Treasury signs £20m software deal

Government’s finance department has picked frequent public sector partner Phoenix to fulfil both its need for Microsoft wares and other products, in a contract that could run for five years

HM Treasury has signed a £20m-plus contract to cover a comprehensive range of the department’s software licensing needs.

On 1 April, the organisation will enter into a three-year deal with reseller Phoenix Software. The contract will cover both core Microsoft technologies as well as “other software licensing and associated services”.

During the procurement process, these two respective areas were each treated as an individual “basket”. According to commercial documents newly published by the Treasury, Phoenix “ranked first in our evaluation for both” segments and was, thus, awarded “one combined contract to incorporate the services of both basket one and basket two”.

The contract-award notice added that the department was “seeking a supplier to deliver a value-added service… as opposed to a simple resale of software licences and associated services”. The chosen provider will be expected to “gain an understanding” of the Treasury’s software infrastructure.

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Over the course of its initial three-year term, the deal will be worth £18.6m to Phoenix – or about £21.7m, if VAT is included. The contract also offers the department two further optional extensions of one year each.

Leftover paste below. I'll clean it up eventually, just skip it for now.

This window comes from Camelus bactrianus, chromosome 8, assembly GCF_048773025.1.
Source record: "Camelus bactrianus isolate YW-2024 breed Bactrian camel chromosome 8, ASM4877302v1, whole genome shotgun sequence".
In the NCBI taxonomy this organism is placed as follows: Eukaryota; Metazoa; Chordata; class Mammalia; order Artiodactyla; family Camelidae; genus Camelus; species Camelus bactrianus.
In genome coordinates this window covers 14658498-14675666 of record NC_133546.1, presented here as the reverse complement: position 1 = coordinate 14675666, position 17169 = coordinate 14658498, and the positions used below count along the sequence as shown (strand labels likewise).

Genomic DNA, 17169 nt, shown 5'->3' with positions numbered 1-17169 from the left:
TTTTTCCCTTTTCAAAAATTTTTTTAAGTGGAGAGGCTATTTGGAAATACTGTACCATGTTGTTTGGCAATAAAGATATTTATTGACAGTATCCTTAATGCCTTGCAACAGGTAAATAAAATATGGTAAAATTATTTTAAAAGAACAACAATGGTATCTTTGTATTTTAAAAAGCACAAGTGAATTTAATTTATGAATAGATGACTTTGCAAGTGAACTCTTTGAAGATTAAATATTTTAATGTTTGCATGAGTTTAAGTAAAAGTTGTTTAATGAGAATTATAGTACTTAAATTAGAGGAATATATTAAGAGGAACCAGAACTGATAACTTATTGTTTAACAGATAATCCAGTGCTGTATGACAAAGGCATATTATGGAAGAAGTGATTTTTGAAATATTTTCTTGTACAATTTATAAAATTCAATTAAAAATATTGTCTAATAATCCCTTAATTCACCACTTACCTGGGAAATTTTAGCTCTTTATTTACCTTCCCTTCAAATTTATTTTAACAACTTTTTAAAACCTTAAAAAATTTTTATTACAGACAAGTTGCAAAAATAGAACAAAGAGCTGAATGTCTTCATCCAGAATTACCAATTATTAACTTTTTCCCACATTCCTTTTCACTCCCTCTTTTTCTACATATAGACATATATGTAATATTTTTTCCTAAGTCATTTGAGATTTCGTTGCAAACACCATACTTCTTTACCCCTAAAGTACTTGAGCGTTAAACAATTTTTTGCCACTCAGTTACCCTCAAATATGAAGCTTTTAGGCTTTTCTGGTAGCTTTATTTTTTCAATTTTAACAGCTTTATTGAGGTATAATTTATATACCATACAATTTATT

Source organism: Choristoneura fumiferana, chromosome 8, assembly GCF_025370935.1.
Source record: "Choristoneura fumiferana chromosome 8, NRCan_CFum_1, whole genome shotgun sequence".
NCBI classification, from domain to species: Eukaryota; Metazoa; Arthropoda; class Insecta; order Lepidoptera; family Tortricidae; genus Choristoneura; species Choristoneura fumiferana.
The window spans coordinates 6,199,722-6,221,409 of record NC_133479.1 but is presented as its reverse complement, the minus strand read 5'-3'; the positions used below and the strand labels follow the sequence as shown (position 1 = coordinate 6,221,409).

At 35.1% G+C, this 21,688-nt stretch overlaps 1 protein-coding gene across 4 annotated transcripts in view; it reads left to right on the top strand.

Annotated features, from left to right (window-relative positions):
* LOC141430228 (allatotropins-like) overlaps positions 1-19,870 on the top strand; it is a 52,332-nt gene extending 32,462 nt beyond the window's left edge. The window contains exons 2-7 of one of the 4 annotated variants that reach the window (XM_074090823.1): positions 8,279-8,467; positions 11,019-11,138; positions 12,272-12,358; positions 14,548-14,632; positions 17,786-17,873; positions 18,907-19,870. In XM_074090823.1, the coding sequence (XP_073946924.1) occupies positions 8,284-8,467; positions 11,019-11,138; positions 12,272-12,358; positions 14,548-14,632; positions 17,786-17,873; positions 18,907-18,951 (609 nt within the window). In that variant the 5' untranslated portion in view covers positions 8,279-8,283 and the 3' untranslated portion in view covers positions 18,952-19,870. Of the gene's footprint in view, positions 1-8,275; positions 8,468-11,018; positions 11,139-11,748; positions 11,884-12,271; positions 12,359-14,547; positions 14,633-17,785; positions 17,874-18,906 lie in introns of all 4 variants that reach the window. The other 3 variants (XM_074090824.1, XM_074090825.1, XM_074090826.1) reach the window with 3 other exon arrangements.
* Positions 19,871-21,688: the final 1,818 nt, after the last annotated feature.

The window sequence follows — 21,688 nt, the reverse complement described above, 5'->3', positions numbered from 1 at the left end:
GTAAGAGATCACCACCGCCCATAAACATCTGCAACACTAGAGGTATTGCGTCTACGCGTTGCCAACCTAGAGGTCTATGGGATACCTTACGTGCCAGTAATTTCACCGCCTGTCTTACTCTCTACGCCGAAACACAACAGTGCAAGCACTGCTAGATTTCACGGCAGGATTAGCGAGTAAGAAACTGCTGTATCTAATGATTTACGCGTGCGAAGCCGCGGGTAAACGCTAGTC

The engagement was awarded via the £12bn Technology Products & Associated Services 2 framework, which was put in place last year and runs until April 2026.

Phoenix is an supplier to HM Treasury, having held the non-Microsoft portion of the new software engagement since 2018. The company’s other recent major public-sector contract wins include deals worth £5.5m and £12m to respectively provide local authorities in Hull and Essex with Microsoft technology, and a £90m agreement with the Home Office to address its “tail spend” of one-off or infrequent software purchases.

The firm, which is based near York, is owned by Bytes – another specialist software licensing reseller, which posted annual revenues of £1.4bn in its 2023 fiscal year.

Sam Trendall

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